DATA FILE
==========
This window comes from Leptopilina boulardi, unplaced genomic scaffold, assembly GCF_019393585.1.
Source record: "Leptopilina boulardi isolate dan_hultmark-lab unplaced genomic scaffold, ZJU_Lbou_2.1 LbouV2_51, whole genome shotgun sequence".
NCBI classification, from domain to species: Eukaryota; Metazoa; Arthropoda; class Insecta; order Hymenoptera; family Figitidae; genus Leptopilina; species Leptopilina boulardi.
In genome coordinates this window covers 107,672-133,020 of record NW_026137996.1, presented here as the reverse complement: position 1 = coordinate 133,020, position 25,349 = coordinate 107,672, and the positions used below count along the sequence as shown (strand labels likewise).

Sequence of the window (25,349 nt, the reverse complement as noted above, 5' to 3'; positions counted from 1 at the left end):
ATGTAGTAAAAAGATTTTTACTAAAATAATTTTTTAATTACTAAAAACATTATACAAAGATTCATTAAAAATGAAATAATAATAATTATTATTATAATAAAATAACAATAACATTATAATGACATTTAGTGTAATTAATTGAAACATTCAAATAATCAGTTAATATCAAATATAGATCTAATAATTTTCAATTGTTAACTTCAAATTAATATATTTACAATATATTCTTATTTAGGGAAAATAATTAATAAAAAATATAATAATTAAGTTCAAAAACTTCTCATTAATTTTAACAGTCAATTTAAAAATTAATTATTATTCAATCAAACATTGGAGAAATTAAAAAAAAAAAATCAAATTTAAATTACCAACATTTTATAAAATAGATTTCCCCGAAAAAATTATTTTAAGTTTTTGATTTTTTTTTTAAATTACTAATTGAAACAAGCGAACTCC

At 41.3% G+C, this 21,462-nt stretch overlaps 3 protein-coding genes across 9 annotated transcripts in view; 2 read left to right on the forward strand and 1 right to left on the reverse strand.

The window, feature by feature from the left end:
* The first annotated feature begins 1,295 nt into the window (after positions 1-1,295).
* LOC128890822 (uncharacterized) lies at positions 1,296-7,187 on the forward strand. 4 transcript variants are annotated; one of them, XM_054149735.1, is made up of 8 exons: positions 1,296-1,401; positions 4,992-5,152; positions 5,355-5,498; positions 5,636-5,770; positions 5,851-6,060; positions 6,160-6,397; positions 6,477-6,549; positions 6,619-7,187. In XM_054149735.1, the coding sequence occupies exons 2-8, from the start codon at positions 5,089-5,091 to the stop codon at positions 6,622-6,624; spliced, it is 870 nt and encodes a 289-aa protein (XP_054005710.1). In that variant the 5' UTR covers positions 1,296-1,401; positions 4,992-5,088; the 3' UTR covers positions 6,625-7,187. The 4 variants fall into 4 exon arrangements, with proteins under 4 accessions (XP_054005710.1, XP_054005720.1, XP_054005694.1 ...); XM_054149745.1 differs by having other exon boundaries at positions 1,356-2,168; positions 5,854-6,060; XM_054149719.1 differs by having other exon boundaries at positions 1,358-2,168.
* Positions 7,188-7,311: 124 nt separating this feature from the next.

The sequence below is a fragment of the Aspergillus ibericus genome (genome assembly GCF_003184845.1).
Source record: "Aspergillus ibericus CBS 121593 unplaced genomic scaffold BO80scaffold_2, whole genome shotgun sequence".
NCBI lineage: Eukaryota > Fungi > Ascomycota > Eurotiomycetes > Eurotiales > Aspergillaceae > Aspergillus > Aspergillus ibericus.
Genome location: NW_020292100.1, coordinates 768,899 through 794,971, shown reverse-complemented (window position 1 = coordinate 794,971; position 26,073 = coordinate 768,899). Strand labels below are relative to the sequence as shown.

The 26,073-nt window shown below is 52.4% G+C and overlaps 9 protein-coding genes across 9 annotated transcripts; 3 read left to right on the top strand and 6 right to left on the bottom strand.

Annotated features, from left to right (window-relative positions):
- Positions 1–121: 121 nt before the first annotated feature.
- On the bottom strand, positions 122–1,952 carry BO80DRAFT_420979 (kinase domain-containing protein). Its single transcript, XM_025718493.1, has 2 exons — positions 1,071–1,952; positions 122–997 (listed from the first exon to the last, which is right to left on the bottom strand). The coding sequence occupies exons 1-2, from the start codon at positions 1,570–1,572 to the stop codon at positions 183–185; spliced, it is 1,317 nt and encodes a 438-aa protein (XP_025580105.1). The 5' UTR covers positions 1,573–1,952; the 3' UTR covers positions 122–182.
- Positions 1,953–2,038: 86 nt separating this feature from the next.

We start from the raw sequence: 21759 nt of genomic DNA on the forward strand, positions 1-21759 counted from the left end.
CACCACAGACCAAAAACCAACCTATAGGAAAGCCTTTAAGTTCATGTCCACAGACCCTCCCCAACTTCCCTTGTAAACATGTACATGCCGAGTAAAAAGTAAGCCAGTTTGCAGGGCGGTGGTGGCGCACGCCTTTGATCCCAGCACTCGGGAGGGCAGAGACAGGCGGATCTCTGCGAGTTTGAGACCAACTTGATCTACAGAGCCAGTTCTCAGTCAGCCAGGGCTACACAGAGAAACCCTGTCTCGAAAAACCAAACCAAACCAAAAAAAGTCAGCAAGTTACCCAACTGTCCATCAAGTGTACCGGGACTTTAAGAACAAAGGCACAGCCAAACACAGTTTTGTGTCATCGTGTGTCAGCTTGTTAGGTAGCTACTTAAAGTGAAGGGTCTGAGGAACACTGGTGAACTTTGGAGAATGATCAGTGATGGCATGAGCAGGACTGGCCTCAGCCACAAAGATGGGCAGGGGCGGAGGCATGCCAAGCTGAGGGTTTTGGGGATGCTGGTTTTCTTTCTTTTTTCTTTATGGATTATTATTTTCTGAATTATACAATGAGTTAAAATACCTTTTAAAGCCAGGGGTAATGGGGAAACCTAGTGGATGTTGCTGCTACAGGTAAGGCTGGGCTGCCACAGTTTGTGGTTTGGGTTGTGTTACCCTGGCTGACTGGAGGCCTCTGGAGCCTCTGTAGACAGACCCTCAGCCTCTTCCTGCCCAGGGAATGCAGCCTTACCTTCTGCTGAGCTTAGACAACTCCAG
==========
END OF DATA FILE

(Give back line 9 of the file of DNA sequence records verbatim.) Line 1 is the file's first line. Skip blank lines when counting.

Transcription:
* The first annotated feature begins 1,295 nt into the window (after positions 1-1,295).